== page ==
Safety and Efficacy Study of ENB-0040 in Juvenile Patients With Hypophosphatasia (HPP)
|Study Design:||Intervention Model: Single Group Assignment
Masking: None (Open Label)
Primary Purpose: Treatment
|Official Title:||Single-Center, Case-Control Study of Safety, Efficacy and Pharmacokinetics of ENB-0040 (Human Recombinant Tissue Nonspecific Alkaline Phosphatase Fusion Protein) for Treatment of Hypophosphatasia in Children|
- Skeletal radiographs using a qualitative Clinical Global Impression of Change (CGI-C) scoring system [ Time Frame: 6 months ]
- PK using serum peak and trough levels and PD of plasma inorganic pyrophosphate (PPi) and plasma pyridoxal-5' phosphate (PLP) as biomarkers for HPP. [ Time Frame: 6 months ]
|Study Start Date:||July 2009|
|Estimated Study Completion Date:||December 2014|
|Estimated Primary Completion Date:||December 2014 (Final data collection date for primary outcome measure)|
- Human Recombinant Tissue Nonspecific Alkaline Phosphatase Fusion Protein
Hypophosphatasia (HPP) is a rare inherited form of rickets and osteomalacia caused by inactivating mutations in the gene encoding the tissue-nonspecific isoenzyme of alkaline phosphatase (TNSALP). The prevalence of the disease is thought to be about 1:100,000 although it is markedly higher in a small Canadian Mennonite population (Fraser 1957, Chodirker 1990). Inheritance can be autosomal recessive or dominant, and penetrance is variable resulting in a wide range of clinical expressivity. HPP differs from other forms of rickets and osteomalacia in that serum levels of calcium and phosphorus are generally normal or even elevated (Whyte 2002). Low circulating levels of alkaline phosphatase with elevated serum or urine levels of the TNSALP substrates inorganic pyrophosphate (PPi), pyridoxal 5'-phosphate (PLP) and phosphoethanolamine (PEA) are the biochemical hallmarks of this inborn error of metabolism.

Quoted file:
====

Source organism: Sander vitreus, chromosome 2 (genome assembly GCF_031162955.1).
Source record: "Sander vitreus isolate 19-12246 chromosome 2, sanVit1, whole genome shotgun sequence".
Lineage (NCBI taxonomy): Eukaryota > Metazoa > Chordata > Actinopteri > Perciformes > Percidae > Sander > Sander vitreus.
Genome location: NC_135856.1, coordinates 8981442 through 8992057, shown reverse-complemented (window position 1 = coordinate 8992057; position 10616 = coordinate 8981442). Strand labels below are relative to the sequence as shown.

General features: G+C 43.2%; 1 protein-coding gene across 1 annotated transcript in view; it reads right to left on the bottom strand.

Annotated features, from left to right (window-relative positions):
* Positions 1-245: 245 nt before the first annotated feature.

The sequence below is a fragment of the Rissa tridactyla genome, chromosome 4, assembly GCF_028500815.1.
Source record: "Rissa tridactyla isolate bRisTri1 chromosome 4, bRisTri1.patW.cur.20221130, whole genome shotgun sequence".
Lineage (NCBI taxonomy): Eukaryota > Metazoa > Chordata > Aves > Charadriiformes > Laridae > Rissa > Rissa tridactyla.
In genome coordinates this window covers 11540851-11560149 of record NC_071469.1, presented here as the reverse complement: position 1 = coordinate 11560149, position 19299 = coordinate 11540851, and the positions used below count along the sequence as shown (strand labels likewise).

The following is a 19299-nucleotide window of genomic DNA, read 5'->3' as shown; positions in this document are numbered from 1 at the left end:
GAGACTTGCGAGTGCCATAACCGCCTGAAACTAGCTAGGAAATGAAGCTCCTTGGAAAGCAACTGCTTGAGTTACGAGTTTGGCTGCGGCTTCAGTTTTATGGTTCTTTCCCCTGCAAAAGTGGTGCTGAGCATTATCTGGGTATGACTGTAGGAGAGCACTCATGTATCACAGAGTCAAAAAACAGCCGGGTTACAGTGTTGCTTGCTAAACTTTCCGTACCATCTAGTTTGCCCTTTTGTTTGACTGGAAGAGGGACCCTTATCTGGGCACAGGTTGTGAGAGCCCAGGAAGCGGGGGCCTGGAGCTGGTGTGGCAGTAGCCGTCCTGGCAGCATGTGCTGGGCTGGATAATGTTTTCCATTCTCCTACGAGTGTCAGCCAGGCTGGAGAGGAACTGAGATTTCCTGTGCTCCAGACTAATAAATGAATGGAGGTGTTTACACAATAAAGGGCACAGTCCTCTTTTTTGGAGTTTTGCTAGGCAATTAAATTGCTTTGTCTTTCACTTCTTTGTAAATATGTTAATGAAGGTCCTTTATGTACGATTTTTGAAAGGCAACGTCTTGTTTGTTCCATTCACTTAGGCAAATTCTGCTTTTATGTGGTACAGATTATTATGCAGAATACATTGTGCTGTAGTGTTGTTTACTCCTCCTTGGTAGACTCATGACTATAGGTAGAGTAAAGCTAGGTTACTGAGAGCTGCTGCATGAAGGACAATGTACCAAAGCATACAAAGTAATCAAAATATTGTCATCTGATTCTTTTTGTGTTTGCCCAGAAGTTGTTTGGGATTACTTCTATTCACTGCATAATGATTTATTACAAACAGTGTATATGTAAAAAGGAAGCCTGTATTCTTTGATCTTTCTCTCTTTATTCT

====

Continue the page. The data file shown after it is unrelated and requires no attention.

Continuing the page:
Disease severity in HPP is inversely related to the age at symptom presentation. The most severe cases occur in utero and almost invariably result in death, generally due to pulmonary compromise. Infants who present in the first six months of life have about 50% mortality. Children and adults have less severe disease but can have frequent fractures, bone pain, bowing of the long bones and muscle weakness, and morbidity is generally cumulative. Some patients cannot ambulate independently and end up wheelchair-bound.
Please refer to this study by its ClinicalTrials.gov identifier: NCT00894075
|Principal Investigator:||Michael P. Whyte, MD||Shriners Hospital, St. Louis. MO|